SDCC: Marvel: Spider-Man and His Amazing Friends Panel
This was actually written and ready to post a few weeks ago, but simultaneously, Sam Humphries happened to post his own list of science fiction comics on Robot 6, so I thought I’d give it a bit of breathing room. Since then I have read his comic book Our Love is Real and I can recommend it as a wonderful, classic-feeling science-fiction comic book. It has a great ’80’s science fiction movie feel, something close to Aeon Flux and Robocop.
Anyway, on with the list. It is rough and mixed, but I hope I’ve given options to cover a broad range of science-fiction / comic book tastes.
1. Top Ten
Nobody does it quite like Alan Moore and while his most zealous followers trace his every magic step, it is in the world of science fiction that he seems to play with the most light-hearted joy. Often described as a gritty cop show (in the vein of popular ’80’s tv series Hill Street Blues) with the addition of superpowers, this massively underplays the hilarity of the world of Top Ten. Everyone has superpowers and every trope of science fiction comic books is true in this reality. No one else could bring an ensemble piece like this alive, every character is rich and relatable in some way, through them we experience unique and enlightening angles on life. The humor and frivolity of this book belie an incredibly rich world which I still miss.
2. Heart of Empire
Predating steampunk fashion by decades, Bryan Talbot’s take on a technologically advanced British superpower is incredibly strange. The Adventures of Luther Arkwright set the scene, but it is in this full-color wild ride that things properly take off. It reminds me somewhat of the odd Neal Stephenson book The Diamond Age, where a different sort of technologically advanced Victorian era runs rampant. I love the combination of the utterly arrogant colonial British pomp with the brutalities of an industrial computer age. A rare instance of a science fiction comic book written and drawn by the same person, we’re very lucky to have this eccentric gem in the world, shaping dreams and altering reality.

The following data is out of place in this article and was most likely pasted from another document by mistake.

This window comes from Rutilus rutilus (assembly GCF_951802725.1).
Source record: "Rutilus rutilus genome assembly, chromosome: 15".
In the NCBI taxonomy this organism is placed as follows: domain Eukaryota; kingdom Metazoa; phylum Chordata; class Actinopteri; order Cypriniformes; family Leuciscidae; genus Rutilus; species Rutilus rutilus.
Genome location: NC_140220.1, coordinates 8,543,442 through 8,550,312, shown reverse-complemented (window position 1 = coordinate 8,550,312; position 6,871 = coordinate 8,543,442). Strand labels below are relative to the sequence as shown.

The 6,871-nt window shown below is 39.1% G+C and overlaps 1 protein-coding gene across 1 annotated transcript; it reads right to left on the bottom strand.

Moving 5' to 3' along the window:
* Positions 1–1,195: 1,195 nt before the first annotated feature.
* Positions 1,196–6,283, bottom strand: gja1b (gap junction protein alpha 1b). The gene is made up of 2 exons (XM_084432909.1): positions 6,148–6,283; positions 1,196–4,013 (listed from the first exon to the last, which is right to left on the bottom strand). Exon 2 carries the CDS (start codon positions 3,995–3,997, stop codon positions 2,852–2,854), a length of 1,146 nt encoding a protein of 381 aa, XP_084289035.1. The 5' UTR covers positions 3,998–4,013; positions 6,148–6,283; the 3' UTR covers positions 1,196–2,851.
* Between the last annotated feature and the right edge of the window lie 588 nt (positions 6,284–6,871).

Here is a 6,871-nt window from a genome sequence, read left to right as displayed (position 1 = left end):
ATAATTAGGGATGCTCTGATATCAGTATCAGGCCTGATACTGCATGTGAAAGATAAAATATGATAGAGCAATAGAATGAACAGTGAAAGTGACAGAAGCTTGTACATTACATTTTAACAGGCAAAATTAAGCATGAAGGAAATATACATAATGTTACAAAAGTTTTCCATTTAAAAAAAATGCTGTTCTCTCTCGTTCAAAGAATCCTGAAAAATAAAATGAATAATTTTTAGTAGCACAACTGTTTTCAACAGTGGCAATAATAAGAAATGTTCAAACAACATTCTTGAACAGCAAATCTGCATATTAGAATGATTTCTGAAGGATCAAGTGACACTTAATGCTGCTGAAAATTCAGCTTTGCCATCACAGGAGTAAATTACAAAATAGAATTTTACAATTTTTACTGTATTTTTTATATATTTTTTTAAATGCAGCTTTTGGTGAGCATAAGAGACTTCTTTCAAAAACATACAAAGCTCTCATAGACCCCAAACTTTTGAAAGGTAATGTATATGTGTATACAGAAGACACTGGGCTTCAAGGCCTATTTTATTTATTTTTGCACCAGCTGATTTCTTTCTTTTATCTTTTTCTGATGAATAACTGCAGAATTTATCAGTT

Uniting two of my favorite authors this is the story of the accidental release of a slew of Indian gods (good and bad) which live under a Bradford corner shop (that’s a convenience store in US speak.) Grant Morrison penned this ludicrously delightful tale while Philip Bond contributes the extremely funny art. While this could quite easily have been more in the fantasy camp, it is the nature and science of the gods which drives it firmly into the camp of science fiction. With nods towards Bollywood, the texture and joy of the action is palpable, even in the scenes of the evil gods bent on destruction as they rip limbs and tear apart London.
4. The Life and Times of Martha Washington
Martha Washington is such an incredible creation. Frank Miller and Dave Gibbons really outdid themselves when they created this bitter futuristic world, then did one better in Martha Washington. Watching the descent into grime, poverty and war through the eyes of this bright and wasted child, we then see her pull her life together to become the saviour we so desperately need. This massive tome collects all of the books about this character, beginning with the visionary Give Me Liberty, written over 20 years ago. Although a satirical vision of America’s political future, like so much of our best examples of science fiction, there are many moments of truth to be seen in our immediate ecological future. With shades of the much maligned (yet still impressive) movie Soylent Green, Martha must escape the constraints of a restrictive society to join the army to fight for the safety of the world.
5. V for Vendetta
This is the veteran of this list and the one which first which united my love of science fiction and comic books. As always, I am talking about the comic, not the movie adaptation, but since there is one of this, let me add that, for me, the movie missed some of the most pertinent points of the book. V for Vendetta is an incredibly relevant and exciting contribution to society and to the medium, but unfortunately the many small changes in the movie remove these. The constant observation of the populace, the depressingly heartless sexual mores, the politicians propagating repression and xenophobia who are firmly endorsed by the general populace… these are all forceful warnings in the comic book. Meanwhile, most importantly for the reader relating to the protagonists, we have no way of knowing if V is male or female and this is never clarified. Alan Moore and David Lloyd created this story and it still serves as both a stark warning against living in a climate of blame and hatred, and also as an example of elegantly simple clever comic book writing.